Set a regular time to do homework. A regular time tells the child it is time to work and that homework and studying are important.
Pick a place. Make sure it has plenty of light and is fairly quiet.
Remove distractions. Make sure the TV is off and little siblings are kept quiet and occupied with an activity. Soft background music (classical music) can be helpful to cover some low conversations at this time.
Provide supplies and resources. Pencils, pens, paper, markers, color pencils, scissors, and glue should be kept within reach of your child at study time. A box can be used to hold these supplies and can be put away so these resources don’t wander away when not in use for studying. A dictionary and thesaurus are also helpful when it comes to writing papers. Encourage your child to look words up for themselves.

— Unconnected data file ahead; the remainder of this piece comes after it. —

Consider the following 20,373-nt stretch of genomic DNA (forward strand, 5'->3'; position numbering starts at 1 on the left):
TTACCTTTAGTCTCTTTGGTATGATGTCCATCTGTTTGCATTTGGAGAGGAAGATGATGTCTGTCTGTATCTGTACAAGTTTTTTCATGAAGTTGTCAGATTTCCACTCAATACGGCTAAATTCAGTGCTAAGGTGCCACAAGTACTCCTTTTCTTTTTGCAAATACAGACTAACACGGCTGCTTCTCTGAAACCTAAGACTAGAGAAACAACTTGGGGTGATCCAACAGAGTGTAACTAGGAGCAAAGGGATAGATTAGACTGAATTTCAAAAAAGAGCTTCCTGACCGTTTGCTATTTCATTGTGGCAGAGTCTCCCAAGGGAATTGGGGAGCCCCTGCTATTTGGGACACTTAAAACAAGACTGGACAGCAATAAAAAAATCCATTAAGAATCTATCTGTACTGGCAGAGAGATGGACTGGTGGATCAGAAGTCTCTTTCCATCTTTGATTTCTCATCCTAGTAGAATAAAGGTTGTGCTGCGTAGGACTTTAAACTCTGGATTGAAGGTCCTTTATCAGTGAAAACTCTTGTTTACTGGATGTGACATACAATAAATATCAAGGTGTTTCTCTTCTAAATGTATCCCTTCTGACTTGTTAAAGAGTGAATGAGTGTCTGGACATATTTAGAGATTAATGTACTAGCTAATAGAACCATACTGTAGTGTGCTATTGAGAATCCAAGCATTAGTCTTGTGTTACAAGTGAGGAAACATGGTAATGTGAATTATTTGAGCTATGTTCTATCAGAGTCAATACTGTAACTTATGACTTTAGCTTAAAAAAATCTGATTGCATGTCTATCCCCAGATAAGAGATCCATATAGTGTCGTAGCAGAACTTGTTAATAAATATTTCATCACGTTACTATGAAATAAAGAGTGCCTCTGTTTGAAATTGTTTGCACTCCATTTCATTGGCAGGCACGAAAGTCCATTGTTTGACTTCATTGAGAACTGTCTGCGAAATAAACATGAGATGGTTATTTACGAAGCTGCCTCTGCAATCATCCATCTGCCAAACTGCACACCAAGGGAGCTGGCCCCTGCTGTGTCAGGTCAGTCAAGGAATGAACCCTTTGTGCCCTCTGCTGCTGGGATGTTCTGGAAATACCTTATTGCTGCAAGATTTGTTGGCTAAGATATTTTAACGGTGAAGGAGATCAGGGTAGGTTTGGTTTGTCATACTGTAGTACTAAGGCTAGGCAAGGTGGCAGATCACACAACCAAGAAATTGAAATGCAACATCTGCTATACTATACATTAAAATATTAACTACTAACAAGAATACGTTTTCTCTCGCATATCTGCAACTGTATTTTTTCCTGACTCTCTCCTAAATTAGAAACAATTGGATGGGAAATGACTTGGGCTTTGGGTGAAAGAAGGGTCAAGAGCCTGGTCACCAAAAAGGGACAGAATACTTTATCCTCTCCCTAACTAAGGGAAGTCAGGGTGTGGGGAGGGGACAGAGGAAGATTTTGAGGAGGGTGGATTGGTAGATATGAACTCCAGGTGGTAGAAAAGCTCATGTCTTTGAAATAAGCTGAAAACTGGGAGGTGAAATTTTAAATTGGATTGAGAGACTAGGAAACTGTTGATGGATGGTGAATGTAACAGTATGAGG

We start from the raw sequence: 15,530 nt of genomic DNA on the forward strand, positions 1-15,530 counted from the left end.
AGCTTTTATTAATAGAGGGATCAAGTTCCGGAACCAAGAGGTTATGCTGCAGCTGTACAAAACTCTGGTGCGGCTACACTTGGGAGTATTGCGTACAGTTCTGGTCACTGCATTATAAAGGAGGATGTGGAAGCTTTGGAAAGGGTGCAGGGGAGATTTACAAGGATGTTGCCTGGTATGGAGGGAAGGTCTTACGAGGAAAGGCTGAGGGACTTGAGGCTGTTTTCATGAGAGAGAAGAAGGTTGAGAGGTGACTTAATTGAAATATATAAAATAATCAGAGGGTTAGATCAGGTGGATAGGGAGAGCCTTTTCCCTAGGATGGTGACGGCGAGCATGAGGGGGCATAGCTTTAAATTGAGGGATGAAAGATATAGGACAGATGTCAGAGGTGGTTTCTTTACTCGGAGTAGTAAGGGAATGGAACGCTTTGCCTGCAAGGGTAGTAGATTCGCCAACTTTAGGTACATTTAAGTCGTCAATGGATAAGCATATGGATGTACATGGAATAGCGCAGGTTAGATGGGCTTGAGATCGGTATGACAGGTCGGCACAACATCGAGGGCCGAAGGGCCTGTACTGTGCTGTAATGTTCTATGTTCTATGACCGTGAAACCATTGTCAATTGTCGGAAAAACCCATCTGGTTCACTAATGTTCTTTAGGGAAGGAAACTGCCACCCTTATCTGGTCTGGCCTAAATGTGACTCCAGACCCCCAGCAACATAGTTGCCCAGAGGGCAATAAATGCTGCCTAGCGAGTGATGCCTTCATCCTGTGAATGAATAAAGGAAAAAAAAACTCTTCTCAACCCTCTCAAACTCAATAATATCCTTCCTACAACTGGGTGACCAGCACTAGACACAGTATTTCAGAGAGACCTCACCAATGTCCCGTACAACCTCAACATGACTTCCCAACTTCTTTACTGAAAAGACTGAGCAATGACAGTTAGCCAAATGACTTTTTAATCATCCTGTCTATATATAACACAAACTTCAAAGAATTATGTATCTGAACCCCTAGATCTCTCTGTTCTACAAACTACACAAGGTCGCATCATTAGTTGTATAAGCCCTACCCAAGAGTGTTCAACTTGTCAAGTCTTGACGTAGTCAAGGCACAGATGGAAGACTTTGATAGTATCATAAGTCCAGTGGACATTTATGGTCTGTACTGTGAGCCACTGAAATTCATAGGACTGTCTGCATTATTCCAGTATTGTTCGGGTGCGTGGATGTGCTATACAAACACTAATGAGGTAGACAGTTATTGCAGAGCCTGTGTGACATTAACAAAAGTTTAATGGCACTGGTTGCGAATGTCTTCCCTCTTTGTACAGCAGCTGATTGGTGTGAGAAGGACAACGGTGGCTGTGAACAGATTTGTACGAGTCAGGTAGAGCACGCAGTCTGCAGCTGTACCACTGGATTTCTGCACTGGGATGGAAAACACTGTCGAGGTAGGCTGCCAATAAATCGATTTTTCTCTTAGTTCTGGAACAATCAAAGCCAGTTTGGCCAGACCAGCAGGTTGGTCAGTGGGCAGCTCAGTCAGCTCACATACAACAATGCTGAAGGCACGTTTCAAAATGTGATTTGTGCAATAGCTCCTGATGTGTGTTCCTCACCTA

Set a good example. While your child is studying, take this uninterrupted time to sit and read a book, balance your checkbook, write a letter, or make a grocery list close by. This shows your child that you need to use what they are learning later in life as well. It is a good family bonding moment by spending time quietly together and you are close by if they need help.
Show an interest. Ask your child what they are studying in school. Ask about friends. Read out loud with your child. Attend school activities and Parent Teacher Conferences. This tells the child that what they do at school is important to you.